Learn how to can pickled beets for a delicious way to preserve your beet harvest.
Pickled beets are as nutritious as they are delicious, and they make a unique addition to any meal. Learn how to can pickled beets using this recipe from United States Department of Agriculture's "Complete Guide to Home Canning," the ultimate guidebook on how to can safely.
PHOTO: FOTOLIA/LOUELLA FOLSOM
Pickled beets make use of a large beet harvest and helps store them long into winter months. The unique flavor will surely make these a staple in your pantry!
The following is an excerpt from the Complete Guide to Home Canning by the United States Department of Agriculture (2009).
Yields approximately 8 pints.
7 lbs of 2- to 2-1/2-inch diameter beets
4 c. vinegar (5 percent)
1 1/2 tsp canning or pickling salt
2 cups sugar
2 cups water
2 cinnamon sticks
12 whole cloves
4 to 6 onions (2 to 2 1/2-inch diameter), if desired
Trim off beet tops, leaving 1 inch of stem and roots to prevent bleeding of color. Wash thoroughly. Sort for size. Cover similar sizes together with boiling water and cook until tender (about 25 to 30minutes). Caution: Drain and discard liquid.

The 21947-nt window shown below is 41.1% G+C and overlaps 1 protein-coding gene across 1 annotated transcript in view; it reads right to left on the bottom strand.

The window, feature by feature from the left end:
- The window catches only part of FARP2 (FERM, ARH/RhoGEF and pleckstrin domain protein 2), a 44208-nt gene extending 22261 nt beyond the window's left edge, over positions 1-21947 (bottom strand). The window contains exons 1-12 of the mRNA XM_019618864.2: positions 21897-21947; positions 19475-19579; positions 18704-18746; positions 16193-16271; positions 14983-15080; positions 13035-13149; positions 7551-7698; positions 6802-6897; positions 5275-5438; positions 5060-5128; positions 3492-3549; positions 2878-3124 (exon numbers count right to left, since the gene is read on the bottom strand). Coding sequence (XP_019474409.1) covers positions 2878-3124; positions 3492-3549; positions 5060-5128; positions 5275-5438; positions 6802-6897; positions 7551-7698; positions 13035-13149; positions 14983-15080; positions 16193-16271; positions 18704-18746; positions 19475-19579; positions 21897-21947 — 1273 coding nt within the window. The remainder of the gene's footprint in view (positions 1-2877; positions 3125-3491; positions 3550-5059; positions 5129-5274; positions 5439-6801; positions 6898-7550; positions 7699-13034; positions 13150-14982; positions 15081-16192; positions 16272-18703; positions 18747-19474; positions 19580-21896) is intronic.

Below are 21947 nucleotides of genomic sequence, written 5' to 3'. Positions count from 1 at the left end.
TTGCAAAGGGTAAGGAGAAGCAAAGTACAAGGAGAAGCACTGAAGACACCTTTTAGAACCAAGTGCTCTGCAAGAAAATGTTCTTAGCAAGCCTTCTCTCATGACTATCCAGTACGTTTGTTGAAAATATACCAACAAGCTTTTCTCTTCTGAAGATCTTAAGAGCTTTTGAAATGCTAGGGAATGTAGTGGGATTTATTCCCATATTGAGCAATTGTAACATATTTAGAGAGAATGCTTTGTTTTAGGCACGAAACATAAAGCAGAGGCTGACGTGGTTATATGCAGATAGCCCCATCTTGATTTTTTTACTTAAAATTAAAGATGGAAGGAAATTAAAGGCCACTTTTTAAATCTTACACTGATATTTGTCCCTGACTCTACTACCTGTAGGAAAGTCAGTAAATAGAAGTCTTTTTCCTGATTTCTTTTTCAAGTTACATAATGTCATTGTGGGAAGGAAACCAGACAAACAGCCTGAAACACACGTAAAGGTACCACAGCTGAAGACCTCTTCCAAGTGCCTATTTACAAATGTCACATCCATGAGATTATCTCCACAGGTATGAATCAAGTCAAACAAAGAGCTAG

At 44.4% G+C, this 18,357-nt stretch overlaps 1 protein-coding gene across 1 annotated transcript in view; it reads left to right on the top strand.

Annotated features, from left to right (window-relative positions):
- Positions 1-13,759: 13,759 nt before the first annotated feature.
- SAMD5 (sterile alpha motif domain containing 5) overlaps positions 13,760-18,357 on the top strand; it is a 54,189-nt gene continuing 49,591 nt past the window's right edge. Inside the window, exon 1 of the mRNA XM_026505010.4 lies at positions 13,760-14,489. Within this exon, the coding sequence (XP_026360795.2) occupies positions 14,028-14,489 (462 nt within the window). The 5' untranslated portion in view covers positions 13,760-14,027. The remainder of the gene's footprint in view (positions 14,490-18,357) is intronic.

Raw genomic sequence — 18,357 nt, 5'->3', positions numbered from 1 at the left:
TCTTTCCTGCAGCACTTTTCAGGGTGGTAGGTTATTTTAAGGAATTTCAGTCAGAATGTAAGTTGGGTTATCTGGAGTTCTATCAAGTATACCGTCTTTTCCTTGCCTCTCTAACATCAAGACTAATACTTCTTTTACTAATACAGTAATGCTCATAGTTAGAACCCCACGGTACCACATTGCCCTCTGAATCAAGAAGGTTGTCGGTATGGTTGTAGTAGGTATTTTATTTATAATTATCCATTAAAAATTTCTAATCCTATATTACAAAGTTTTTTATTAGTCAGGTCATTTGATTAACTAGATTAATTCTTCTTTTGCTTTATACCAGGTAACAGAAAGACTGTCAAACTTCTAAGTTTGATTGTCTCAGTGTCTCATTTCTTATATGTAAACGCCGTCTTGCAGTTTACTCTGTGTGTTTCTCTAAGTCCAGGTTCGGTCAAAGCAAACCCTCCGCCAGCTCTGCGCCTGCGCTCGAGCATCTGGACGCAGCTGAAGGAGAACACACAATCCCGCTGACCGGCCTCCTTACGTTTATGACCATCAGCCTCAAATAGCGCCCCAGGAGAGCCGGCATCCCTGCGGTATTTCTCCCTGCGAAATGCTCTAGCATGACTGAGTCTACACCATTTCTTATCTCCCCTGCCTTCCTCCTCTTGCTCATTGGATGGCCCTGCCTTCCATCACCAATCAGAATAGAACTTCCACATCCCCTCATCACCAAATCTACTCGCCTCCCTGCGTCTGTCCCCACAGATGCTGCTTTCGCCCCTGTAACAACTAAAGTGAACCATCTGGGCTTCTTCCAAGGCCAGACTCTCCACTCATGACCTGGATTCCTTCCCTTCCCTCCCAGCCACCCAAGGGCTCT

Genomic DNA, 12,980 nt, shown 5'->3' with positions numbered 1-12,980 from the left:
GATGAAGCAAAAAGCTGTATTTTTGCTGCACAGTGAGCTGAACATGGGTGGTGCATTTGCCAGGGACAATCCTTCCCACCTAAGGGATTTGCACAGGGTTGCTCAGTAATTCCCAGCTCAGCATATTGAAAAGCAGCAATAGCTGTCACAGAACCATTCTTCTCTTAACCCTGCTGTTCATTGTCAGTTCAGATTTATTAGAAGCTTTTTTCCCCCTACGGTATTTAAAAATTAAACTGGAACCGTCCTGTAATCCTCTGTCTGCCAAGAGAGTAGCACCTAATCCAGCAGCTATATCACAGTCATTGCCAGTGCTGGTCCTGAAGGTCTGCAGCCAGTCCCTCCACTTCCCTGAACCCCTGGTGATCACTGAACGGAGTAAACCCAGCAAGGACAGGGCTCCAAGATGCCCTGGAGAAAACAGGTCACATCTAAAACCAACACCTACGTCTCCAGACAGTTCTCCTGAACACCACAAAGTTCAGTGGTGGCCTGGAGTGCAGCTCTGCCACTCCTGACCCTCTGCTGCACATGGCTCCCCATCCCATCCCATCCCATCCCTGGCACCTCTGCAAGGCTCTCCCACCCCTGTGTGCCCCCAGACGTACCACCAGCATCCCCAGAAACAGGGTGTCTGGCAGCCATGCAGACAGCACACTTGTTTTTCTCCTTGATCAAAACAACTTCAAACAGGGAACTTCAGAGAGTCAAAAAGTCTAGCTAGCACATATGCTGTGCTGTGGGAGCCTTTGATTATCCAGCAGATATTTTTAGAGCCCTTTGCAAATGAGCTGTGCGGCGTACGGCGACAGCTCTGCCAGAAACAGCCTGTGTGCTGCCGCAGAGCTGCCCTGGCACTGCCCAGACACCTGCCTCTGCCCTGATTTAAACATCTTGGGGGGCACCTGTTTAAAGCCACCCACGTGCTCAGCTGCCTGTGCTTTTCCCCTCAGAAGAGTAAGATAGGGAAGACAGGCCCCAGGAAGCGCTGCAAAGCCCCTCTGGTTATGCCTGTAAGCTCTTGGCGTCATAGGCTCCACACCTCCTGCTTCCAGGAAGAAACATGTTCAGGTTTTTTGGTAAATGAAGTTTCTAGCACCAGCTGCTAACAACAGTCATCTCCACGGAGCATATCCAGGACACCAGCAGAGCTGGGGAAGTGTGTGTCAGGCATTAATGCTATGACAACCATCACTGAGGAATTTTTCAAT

Cool beets. Trim off roots and stems and slip off skins. Slice into 1/4-inch slices. Peel and thinly slice onions.
Combine vinegar, salt, sugar, and fresh water. Put spices in cheesecloth bag and add to vinegar mixture. Bring to a boil. Add beets and onions. Simmer 5 minutes. Remove spice bag.
Fill jars with beets and onions, leaving 1/2-inch headspace. Add hot vinegar solution, allowing 1/2-inch headspace. Adjust lids and process, using the timetable below.
Variation: Pickled Whole Baby Beets Recipe
Follow above directions but use beets that are 1 to 1½ inches in diameter. Pack whole; do not slice. Onions may be omitted.
Recommended Process Time for Pickled Beets in a Boiling-Water Canner
Hot-pack beets into either quart or pint jars and process the number of minutes specified below based on your altitude.
0 to 1, 000 feet above sea level: Process pickled beets for 30 minutes.
1,001 to 3,000 feet: 35 minutes
3,001 to 6,000 feet: 40 minutes
Above 6,000 feet: 45 minutes
Photo by Fotolia/Louella Folsom